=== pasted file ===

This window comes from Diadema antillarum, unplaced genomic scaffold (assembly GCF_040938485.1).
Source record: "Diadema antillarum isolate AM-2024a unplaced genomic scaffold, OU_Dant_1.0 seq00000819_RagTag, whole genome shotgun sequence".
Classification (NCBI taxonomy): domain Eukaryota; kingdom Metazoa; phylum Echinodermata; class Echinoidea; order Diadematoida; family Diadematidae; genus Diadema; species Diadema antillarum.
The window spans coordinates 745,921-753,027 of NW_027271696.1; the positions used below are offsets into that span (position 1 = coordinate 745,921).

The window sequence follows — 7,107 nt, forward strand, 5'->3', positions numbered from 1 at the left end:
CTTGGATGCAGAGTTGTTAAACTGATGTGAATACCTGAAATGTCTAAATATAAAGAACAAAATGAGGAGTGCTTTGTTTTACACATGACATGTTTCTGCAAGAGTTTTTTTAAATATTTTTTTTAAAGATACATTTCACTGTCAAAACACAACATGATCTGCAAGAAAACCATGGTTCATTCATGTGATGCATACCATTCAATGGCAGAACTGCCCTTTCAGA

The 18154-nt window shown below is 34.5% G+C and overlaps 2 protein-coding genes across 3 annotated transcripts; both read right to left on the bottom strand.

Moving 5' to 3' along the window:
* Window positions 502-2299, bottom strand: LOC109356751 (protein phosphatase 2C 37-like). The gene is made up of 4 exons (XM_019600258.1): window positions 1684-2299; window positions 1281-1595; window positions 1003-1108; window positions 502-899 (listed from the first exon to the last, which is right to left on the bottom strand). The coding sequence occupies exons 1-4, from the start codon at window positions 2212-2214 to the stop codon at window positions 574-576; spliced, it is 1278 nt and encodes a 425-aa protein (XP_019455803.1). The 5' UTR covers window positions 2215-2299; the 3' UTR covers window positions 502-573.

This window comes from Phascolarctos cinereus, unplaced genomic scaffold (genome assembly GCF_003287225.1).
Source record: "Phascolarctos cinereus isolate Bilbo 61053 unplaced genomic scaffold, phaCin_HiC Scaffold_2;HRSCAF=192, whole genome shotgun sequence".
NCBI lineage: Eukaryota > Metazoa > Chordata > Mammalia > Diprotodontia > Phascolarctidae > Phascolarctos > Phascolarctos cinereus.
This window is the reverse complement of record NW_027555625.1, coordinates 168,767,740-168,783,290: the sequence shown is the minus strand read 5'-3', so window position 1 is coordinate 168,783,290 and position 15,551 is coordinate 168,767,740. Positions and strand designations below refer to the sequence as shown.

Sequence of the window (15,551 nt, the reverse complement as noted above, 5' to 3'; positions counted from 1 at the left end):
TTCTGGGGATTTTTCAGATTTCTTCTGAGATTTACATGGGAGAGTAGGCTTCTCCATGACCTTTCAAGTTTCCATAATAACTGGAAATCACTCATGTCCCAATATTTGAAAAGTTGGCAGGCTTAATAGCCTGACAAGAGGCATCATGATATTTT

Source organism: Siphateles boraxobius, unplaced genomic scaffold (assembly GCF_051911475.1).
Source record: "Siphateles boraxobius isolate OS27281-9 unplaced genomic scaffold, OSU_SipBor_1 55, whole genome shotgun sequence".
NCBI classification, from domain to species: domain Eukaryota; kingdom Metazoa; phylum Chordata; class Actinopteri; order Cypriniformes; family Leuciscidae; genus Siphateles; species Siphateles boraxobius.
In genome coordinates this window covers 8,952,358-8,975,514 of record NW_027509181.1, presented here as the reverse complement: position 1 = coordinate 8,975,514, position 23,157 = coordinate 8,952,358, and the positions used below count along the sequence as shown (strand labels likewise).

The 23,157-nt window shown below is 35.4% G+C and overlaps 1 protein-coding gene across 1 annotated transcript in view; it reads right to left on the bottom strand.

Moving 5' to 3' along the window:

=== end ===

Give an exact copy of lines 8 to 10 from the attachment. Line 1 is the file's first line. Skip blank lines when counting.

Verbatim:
Moving 5' to 3' along the window:
* Window positions 502-2299, bottom strand: LOC109356751 (protein phosphatase 2C 37-like). The gene is made up of 4 exons (XM_019600258.1): window positions 1684-2299; window positions 1281-1595; window positions 1003-1108; window positions 502-899 (listed from the first exon to the last, which is right to left on the bottom strand). The coding sequence occupies exons 1-4, from the start codon at window positions 2212-2214 to the stop codon at window positions 574-576; spliced, it is 1278 nt and encodes a 425-aa protein (XP_019455803.1). The 5' UTR covers window positions 2215-2299; the 3' UTR covers window positions 502-573.

This window comes from Phascolarctos cinereus, unplaced genomic scaffold (genome assembly GCF_003287225.1).